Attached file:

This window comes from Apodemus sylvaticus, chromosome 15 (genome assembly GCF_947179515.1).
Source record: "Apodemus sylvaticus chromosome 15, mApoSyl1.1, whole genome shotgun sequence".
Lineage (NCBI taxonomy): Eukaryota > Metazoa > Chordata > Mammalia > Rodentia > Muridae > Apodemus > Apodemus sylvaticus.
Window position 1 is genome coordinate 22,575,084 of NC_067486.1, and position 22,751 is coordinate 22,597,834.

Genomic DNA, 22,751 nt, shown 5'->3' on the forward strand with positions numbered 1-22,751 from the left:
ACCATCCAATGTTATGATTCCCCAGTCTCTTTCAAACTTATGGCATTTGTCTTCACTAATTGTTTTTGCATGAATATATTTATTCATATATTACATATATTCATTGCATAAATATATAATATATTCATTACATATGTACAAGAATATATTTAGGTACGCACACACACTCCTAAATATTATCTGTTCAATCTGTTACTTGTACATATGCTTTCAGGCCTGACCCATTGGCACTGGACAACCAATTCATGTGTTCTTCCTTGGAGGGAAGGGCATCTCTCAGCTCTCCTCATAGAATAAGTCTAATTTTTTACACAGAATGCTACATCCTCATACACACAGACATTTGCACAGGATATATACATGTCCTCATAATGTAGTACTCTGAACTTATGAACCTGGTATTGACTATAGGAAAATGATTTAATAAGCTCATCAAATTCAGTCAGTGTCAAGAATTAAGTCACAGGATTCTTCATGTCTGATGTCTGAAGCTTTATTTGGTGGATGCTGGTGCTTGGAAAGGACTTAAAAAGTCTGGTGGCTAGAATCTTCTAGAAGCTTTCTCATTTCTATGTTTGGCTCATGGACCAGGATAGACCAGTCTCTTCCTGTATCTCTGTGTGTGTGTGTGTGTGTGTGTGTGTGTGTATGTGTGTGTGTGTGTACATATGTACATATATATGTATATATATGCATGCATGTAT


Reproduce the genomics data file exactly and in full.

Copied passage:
This window comes from Apodemus sylvaticus, chromosome 15 (genome assembly GCF_947179515.1).
Source record: "Apodemus sylvaticus chromosome 15, mApoSyl1.1, whole genome shotgun sequence".
Lineage (NCBI taxonomy): Eukaryota > Metazoa > Chordata > Mammalia > Rodentia > Muridae > Apodemus > Apodemus sylvaticus.
Window position 1 is genome coordinate 22,575,084 of NC_067486.1, and position 22,751 is coordinate 22,597,834.

Genomic DNA, 22,751 nt, shown 5'->3' on the forward strand with positions numbered 1-22,751 from the left:
ACCATCCAATGTTATGATTCCCCAGTCTCTTTCAAACTTATGGCATTTGTCTTCACTAATTGTTTTTGCATGAATATATTTATTCATATATTACATATATTCATTGCATAAATATATAATATATTCATTACATATGTACAAGAATATATTTAGGTACGCACACACACTCCTAAATATTATCTGTTCAATCTGTTACTTGTACATATGCTTTCAGGCCTGACCCATTGGCACTGGACAACCAATTCATGTGTTCTTCCTTGGAGGGAAGGGCATCTCTCAGCTCTCCTCATAGAATAAGTCTAATTTTTTACACAGAATGCTACATCCTCATACACACAGACATTTGCACAGGATATATACATGTCCTCATAATGTAGTACTCTGAACTTATGAACCTGGTATTGACTATAGGAAAATGATTTAATAAGCTCATCAAATTCAGTCAGTGTCAAGAATTAAGTCACAGGATTCTTCATGTCTGATGTCTGAAGCTTTATTTGGTGGATGCTGGTGCTTGGAAAGGACTTAAAAAGTCTGGTGGCTAGAATCTTCTAGAAGCTTTCTCATTTCTATGTTTGGCTCATGGACCAGGATAGACCAGTCTCTTCCTGTATCTCTGTGTGTGTGTGTGTGTGTGTGTGTGTGTGTATGTGTGTGTGTGTGTACATATGTACATATATATGTATATATATGCATGCATGTAT